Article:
Ben's Week In Review: October 11
Well, at least I don't have any more sports games to review.
PlayStation 4 price drop was the right thing to do
The holiday season is always critical for a console manufacturer, so perhaps it was inevitable that Sony would cut the price of the PS4.
I know the system has continued to outsell Xbox One even after the latter dropped its price earlier this year, but the sales difference in this country is a lot slimmer than people understand, I think. Since Xbox One's price fell, it has competed very favorably with Sony's console in the U.S. and heading into the most important period of the year, it was still cheaper and had several huge exclusives.
That's why I'm convinced - as Sony was as well, I bet - that Xbox One would indeed outsell PS4 without too much trouble if it remained $50 cheaper than PS4, and had the benefit of Halo 5: Guardians, Forza 6 and Rise of the Tomb Raider. Hell, the new Halo alone would probably be enough for Xbox One to win the holiday battle. I know Sony thinks Uncharted: The Nathan Drake Collection can be a system seller but let's face it; a compilation of older games isn't going to outstrip three brand new highly anticipated titles on a competing platform. I actually wonder if PS4 can stay ahead of Xbox One in the U.S. this holiday season even with the price drop; I wouldn't be surprised if Microsoft cut into the overall lead.
That being said, I think we all agree with Xbox boss Phil Spencer when he admits his company made some serious mistakes when Xbox One was first announced. He doubts, as I and many others do, that Microsoft's console can ever catch PlayStation 4. Yeah, well, that's what happens when you prove you've never cared an ounce about gamers from the start, and you're solely interested in coercing the consumer to spend every dime he or she has got. Microsoft reeked of manipulation and arrogance at the start of this generation; Sony catered entirely to the gamer. No surprise who's ahead, if you look at it that way.
Is it even possible to add up the total number of fixes delivered by patches for The Witcher 3?
I was wondering about this when I saw that the latest gigantic patch brings over 600 fixes to The Witcher 3: Wild Hunt. I mean, that's the third or fourth major patch, I think, and each one has supposedly given us hundreds and hundreds of fixes, improvements, additions and enhancements. I'm sorry, as much as I love the game, all this really proves - over and over again - is just how busted the game was when it first launched. It's pretty much the only reason I couldn't in good conscience give out a 9+ score but of course, after all the updates, it's easily a 9+ game now. It also brings one back to the ongoing argument concerning those first reviews and scores: If the game is a lot better than it was after it first launched and consumers are interested in buying it for the first time, wouldn't those original reviews be misleading?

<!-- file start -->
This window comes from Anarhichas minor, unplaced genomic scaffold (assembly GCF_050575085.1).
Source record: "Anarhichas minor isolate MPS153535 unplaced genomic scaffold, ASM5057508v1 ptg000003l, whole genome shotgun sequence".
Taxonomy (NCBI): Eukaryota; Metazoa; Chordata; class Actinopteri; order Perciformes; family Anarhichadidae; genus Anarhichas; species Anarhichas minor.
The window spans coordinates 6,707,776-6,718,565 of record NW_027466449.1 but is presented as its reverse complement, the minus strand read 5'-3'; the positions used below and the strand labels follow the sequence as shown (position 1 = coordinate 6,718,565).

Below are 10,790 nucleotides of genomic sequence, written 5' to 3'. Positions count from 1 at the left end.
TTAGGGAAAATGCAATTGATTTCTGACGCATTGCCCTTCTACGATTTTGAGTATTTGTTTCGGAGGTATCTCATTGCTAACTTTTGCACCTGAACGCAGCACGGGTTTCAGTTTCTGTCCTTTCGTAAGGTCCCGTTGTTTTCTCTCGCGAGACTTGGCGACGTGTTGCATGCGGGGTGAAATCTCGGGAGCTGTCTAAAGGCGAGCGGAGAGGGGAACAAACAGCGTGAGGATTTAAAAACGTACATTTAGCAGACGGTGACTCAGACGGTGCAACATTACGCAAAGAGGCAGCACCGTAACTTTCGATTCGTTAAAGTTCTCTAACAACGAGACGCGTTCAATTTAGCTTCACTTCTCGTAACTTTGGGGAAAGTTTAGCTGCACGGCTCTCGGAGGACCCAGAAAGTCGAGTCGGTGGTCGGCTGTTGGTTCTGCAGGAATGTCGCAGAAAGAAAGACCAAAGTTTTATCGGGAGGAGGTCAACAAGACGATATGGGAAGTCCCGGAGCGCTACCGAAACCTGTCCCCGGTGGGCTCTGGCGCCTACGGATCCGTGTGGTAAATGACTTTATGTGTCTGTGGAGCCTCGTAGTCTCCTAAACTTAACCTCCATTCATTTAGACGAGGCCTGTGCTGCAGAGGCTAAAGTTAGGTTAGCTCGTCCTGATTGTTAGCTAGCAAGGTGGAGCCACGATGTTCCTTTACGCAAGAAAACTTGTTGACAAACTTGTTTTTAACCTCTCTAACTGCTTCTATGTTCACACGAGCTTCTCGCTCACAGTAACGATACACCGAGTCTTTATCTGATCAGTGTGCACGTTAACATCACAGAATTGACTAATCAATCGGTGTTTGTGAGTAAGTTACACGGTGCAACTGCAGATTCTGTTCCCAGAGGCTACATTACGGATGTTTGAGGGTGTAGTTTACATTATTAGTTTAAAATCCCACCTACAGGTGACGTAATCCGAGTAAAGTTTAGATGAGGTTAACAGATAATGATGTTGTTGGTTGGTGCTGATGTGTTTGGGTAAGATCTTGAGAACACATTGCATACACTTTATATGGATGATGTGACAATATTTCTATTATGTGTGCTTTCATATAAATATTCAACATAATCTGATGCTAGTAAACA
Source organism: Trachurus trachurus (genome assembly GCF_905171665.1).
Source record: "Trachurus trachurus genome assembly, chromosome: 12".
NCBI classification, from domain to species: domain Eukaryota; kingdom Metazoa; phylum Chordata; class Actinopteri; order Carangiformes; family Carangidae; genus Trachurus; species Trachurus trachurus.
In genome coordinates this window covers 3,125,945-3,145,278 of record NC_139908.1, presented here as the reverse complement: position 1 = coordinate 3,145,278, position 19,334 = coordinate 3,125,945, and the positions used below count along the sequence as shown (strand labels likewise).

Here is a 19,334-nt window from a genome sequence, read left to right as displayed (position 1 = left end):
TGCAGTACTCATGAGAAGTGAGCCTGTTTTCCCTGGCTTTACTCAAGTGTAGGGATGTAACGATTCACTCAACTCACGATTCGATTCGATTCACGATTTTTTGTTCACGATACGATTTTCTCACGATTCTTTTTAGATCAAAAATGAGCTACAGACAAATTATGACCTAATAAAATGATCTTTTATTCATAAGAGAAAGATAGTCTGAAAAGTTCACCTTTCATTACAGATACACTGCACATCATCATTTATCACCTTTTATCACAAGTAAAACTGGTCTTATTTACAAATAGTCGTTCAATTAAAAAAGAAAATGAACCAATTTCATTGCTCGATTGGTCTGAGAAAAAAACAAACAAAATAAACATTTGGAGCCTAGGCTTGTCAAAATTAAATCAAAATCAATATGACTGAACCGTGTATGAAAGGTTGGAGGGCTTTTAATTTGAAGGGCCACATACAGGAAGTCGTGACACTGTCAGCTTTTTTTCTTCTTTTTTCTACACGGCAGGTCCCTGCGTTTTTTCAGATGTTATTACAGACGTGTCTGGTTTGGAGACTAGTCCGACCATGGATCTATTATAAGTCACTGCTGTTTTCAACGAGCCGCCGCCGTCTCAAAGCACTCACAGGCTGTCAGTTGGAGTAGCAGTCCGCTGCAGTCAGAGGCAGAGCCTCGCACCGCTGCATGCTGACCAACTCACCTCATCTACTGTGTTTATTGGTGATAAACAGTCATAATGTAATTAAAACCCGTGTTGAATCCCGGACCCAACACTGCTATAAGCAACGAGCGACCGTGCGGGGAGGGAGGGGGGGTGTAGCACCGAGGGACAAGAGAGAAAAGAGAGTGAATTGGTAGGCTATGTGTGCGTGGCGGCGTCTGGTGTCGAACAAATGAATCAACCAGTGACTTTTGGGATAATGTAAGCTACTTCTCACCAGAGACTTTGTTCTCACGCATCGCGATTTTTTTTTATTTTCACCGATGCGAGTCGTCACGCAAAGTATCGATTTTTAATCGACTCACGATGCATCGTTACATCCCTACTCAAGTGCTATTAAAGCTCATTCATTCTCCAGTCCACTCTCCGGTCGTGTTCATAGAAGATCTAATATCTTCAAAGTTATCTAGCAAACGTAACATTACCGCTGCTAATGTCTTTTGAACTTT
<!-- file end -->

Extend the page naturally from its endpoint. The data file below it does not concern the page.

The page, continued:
It's ridiculous to say critics should issue entirely new reviews; after all, all this would do is tell developers and publishers it's okay to release half-done products. Let's not be enablers. At the same time, I think there should be some disclaimer in the original review after a developer provides players with gigantic updates and patches that substantially improve the experience. I'm thinking about doing that with my review, in fact. It only seems fair, as it's equally fair that I will not change the score.
Personal gaming update
I'm lying in wait for the Hearts of Stone expansion for The Witcher 3 (here's the launch trailer in case you missed it) and Assassin's Creed Syndicate. However, I'm also playing Disgaea 5: Alliance of Vengeance and Dragon Quest Heroes for review purposes and thankfully, I've got some time to do it because both games are pretty huge. Don't care much for the latter, as it's basically Dynasty Warriors with a DQ skin. This shouldn't shock anyone, as the developer is Omega Force. It drives me up the wall to see what certain Japanese companies are willing to do to completely decimate and/or drastically alter a revered franchise, and for no good reason. If I wanted to play Dynasty Warriors, I would. What if I actually want to play a Dragon Quest game? Oh right, I forgot; it has to be "updated" to make it a mainstream twitch-lover's production, like all modern-day titles.
Well, whatever. I might try to review Rock Band 4 as well.
10/10/2015 Ben Dutka